What is a Casino?


Casinos are social gatherings where people play gambling games to win money. The games are mostly luck-based, but some involve skill (e.g. poker and craps). Players are often surrounded by other gamblers and sometimes by security staff. The atmosphere is noisy and bright. Alcoholic beverages are available for purchase and served by waiters circulating throughout the casino. There are also nonalcoholic drinks and snacks.

The casino business is all about people, and casinos spend a lot of time and effort to keep their patrons happy. They offer a variety of perks, or comps, to lure gamblers in and keep them playing. For example, they may give players free food, drinks and show tickets. They may also offer discounted travel packages and hotel rooms.

Gambling probably predates recorded history, with primitive protodice and carved six-sided dice found in archaeological sites [Source: Schwartz]. But the casino as a place to find a wide range of gambling activities under one roof did not develop until the 16th century, when a gambling craze swept Europe. Italian aristocrats would gather in private clubhouses, called ridotti, to gamble and enjoy each other’s company.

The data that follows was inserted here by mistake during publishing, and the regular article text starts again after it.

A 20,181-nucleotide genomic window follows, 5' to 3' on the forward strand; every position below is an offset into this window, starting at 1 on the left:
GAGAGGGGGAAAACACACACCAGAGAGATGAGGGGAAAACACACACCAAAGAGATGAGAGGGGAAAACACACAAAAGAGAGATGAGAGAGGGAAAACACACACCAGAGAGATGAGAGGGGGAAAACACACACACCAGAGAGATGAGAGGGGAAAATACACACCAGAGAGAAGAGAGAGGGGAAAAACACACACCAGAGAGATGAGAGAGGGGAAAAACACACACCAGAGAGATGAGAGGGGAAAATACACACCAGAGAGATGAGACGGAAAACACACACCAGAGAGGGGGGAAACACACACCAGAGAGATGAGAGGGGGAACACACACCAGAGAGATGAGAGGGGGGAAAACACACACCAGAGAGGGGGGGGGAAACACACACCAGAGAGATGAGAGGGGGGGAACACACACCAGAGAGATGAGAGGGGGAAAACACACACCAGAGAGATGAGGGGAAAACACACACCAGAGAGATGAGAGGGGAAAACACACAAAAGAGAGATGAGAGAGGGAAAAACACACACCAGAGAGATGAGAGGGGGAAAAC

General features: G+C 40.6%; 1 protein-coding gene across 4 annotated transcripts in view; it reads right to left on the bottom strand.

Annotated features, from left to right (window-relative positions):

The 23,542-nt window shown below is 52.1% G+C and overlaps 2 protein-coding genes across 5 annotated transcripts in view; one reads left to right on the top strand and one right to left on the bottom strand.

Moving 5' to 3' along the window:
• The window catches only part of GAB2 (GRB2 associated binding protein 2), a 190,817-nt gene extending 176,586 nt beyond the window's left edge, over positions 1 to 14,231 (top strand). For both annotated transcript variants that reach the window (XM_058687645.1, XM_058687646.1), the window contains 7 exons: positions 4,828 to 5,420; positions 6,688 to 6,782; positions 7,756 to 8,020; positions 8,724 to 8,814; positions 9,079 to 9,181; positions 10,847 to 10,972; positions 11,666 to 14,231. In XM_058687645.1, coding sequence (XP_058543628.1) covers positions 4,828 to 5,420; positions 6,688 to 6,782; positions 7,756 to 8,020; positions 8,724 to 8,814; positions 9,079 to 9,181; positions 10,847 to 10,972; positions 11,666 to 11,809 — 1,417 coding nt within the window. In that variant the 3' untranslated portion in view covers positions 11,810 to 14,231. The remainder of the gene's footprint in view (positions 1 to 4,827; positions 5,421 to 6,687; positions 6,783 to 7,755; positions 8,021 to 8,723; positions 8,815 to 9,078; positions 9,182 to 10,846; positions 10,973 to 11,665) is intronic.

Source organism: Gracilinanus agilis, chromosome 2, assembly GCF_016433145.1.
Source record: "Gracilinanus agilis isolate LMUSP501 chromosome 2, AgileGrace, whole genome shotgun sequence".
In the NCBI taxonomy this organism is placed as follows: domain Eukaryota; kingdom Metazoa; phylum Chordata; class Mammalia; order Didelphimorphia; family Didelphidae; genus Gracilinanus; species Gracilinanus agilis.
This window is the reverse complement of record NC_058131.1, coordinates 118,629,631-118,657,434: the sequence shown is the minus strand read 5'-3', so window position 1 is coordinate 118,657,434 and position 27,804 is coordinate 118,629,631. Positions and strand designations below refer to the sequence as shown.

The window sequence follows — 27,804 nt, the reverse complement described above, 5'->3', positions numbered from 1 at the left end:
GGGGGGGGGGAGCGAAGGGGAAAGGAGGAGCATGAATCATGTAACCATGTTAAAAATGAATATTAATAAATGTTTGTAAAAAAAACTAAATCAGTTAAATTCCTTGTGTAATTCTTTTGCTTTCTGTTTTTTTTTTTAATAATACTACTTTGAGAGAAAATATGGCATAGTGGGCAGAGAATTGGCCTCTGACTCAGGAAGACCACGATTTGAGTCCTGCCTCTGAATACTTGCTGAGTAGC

These social activities helped attract high rollers, or gamblers who make large bets. To maximize their profits, casinos gave these high rollers extravagant inducements such as free spectacular entertainment, expensive transportation and elegant living quarters. They also offered less affluent gamblers less-expensive comps. Today, modern technology has made casinos even more sophisticated. For example, video cameras monitor the actions of players and dealers at table games. Electronic systems in the tables record the exact amounts of bets minute-by-minute, and computers monitor the results to discover any statistical deviations.